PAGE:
Ultimately, upon closer inspection of the text, it is evident that these contradictions in Spenser’s writing are not flaws in his argument. They reflect both the complexity of the situation in Ireland, and the degree to which Spenser has considered and analyzed his own place in the situation. These apparent contradictions in the text should not discount the valuable nature of A View and should instead serve as windows into the complexities of colonial Ireland as seen by Spenser.
Papist – A derogatory term for followers of the Pope (Roman Catholics).
Simony – The practice of selling religious benefits, one of the acts abolished by Protestant reform.
Fleshly incontinency – Lust.
Romescot – The payment of military wages by a tax assessed of the land and residents.
Seignory – Land grant of feudal lordship, in the case of Spenser’s text, one given to an Englishman in Ireland. Spenser himself had such a grant.
Pale – The main area of governance controlled by the English crown in the later middle ages and centered around Dublin, with shifting parameters.
Tything – A division of the population and land into a small subgrouping for bureaucratic and policing purposes.
In the two centuries following the publication of Edmund Spenser’s A View of the Present State of Ireland, the text was often referenced by seventeenth- and eighteenth-century writers, demonstrating its enduring importance to English understanding of Ireland. As historian Clare O’Halloran has argued, the “explicit evocation of Spenser’s ghost to re-view Ireland” was quite common among Protestant antiquaries and scholars.17 During the late-seventeenth century, interest in A View was more subdued, and greater focus was placed on Spenser’s poetic works. As time passed, eighteenth-century Protestant antiquaries, such as Thomas Campbell and Edward Ledwich, relied heavily on A View and readily endorsed and furthered the book’s claims. New editions of A View were published in the late-eighteenth and early-nineteenth centuries, and varied writings, from histories to fiction, continued to echo Spenser’s negative opinion of the Irish, reflecting the ongoing political tension between the Irish and English. Additionally, as O’Halloran notes, Protestant sources reinforced Spenser’s depiction of Irish culture and society, while only a few Catholic responses to A View openly challenged its colonial ideology (the main early challenge came from Geoffrey Keating). This indicated the lasting significance of “Spenserian perspectives.”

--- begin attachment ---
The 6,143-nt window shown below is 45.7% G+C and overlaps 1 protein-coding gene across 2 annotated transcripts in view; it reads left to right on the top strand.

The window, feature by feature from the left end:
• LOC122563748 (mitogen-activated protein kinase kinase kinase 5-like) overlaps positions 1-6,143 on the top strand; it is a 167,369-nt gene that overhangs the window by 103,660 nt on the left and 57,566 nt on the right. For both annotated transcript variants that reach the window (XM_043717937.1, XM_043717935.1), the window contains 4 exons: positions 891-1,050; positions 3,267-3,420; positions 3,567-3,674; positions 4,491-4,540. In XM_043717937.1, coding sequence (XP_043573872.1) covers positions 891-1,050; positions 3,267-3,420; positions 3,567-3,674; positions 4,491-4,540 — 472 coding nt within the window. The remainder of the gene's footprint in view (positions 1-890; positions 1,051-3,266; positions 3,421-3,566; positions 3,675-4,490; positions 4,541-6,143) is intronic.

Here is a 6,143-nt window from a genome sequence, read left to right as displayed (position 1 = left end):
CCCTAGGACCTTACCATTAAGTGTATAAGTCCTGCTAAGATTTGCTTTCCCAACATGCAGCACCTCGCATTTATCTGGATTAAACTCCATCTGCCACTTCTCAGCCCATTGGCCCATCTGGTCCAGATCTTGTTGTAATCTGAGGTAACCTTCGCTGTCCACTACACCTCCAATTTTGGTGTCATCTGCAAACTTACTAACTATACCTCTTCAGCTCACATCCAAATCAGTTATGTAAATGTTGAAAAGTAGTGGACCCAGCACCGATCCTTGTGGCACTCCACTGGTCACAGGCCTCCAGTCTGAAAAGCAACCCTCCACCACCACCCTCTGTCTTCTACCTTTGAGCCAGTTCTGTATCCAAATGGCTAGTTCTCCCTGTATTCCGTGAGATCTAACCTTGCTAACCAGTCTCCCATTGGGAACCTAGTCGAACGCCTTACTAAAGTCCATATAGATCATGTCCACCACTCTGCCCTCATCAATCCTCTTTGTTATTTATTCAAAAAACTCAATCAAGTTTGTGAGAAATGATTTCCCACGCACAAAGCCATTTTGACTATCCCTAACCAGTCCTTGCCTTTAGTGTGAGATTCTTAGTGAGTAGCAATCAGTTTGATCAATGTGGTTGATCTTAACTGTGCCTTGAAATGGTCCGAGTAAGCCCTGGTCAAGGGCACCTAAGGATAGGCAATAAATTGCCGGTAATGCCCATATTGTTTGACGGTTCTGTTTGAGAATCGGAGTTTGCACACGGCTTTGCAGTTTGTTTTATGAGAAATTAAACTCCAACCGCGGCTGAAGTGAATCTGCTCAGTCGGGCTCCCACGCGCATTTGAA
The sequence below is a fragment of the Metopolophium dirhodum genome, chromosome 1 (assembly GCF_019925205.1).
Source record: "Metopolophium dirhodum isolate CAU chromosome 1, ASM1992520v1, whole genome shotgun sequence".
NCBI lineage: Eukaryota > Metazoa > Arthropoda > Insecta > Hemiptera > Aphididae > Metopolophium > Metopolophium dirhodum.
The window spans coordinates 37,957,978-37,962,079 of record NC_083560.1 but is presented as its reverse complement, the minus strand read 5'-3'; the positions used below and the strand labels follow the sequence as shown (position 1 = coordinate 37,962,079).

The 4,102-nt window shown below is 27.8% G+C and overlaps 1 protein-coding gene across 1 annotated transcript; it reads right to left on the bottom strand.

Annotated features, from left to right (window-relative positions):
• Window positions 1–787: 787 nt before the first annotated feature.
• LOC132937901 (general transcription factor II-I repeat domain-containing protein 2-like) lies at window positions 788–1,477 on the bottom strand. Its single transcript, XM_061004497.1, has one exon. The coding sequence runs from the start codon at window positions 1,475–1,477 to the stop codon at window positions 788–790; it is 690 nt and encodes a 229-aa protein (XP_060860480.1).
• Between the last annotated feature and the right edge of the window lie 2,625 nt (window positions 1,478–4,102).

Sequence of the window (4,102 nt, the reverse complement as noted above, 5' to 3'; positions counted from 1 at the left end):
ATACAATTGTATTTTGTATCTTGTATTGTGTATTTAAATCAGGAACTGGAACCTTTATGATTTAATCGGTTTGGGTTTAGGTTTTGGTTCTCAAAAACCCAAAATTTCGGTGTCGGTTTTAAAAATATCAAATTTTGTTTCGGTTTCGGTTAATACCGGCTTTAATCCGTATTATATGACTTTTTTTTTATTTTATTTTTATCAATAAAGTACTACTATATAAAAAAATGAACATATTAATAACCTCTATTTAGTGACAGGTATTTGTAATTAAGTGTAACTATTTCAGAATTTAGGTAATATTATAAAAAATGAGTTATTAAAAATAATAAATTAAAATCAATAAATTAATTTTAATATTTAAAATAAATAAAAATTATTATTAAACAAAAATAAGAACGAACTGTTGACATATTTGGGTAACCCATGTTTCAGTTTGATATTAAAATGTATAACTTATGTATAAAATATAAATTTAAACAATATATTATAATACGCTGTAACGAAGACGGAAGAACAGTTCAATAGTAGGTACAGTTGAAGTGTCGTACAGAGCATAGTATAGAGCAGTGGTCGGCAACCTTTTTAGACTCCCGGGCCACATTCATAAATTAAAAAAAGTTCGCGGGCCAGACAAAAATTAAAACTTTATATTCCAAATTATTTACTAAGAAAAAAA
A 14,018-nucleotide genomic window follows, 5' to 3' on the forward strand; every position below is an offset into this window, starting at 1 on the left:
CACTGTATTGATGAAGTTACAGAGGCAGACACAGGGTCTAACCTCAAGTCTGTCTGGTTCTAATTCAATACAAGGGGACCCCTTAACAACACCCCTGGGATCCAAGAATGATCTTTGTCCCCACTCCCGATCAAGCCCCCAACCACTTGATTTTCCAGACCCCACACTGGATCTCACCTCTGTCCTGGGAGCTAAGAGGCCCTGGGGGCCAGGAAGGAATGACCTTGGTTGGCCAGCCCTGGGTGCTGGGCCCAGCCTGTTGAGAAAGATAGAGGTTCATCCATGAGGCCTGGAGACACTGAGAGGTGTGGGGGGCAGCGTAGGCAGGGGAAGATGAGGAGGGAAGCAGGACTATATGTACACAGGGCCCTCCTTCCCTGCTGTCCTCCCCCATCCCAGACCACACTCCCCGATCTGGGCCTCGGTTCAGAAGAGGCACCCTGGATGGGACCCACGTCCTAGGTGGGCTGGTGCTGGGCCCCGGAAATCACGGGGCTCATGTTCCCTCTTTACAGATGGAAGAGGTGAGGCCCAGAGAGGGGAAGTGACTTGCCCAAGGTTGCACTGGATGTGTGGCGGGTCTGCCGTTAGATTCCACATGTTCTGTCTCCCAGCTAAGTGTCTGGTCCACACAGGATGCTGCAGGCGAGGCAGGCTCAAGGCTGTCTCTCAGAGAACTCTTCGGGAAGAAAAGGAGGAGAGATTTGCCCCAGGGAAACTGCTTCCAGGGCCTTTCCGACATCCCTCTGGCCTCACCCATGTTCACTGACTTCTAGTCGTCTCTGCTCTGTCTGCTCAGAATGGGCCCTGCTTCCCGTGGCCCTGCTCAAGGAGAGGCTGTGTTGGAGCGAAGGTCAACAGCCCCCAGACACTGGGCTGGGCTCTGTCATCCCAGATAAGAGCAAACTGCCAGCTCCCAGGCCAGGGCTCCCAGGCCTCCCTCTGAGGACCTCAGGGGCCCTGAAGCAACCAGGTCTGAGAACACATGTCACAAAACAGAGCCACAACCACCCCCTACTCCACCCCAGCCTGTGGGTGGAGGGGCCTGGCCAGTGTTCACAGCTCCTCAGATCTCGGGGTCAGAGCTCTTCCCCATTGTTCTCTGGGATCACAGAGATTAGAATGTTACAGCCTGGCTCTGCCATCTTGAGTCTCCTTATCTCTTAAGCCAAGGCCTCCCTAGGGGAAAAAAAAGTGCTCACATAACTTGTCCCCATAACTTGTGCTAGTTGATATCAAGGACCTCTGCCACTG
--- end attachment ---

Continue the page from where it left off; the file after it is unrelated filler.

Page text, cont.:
Several key works that make use of Spenser’s texts are available on “Early English Books Online” and “Eighteenth-Century Collections Online,” or are accessible on CELT: Corpus of Electronic Texts; these works are listed below in date order.
Keating, Geoffrey. History of Ireland. London, 1634. In Corpus of Electronic Texts Edition, trans. David Comyn, Patrick S. Dinneen, Cork: University of Cork, 2010. http://www.ucc.ie/celt/online/T100054/
Booker, John. “A Bloody Irish Almanack, Or, Rebellious and Bloody Ireland.” London, 1646. In Early English Books Online. British Library, 2014. 2-3. http://gateway.proquest.com/openurl?ctx_ver=Z39.88-2003&res_id=xri:eebo&rft_id=xri:eebo:citation:99861355
Campbell, Thomas. A Philosophical Survey of the South of Ireland, In A Series of Letters to John Watkinson, M.D. London, MDCCLXXVII . Eighteenth Century Collections Online. Gale. Carleton College. 25 Oct. 2015, 29. <http://find.galegroup.com/ecco/infomark.do?&source=gale&prodId=ECCO&userGroupName=mnalmgl&tabID=T001&docId
Joseph C. Walker, An historical essay on the dress of the ancient and modern Irish: addressed to the Right Honourable Earl of Charlemont. To which is subjoined, a memoir on the armour and weapons of the Irish. Dublin, 1788. Eighteenth Century Collections Online. Gale. Carleton College. 26 Oct. 2015
Ledwich, Edward. Antiquities of Ireland. Dublin, 1790. Eighteenth Century Collections Online. Gale. Carleton College. 17 Nov. 2015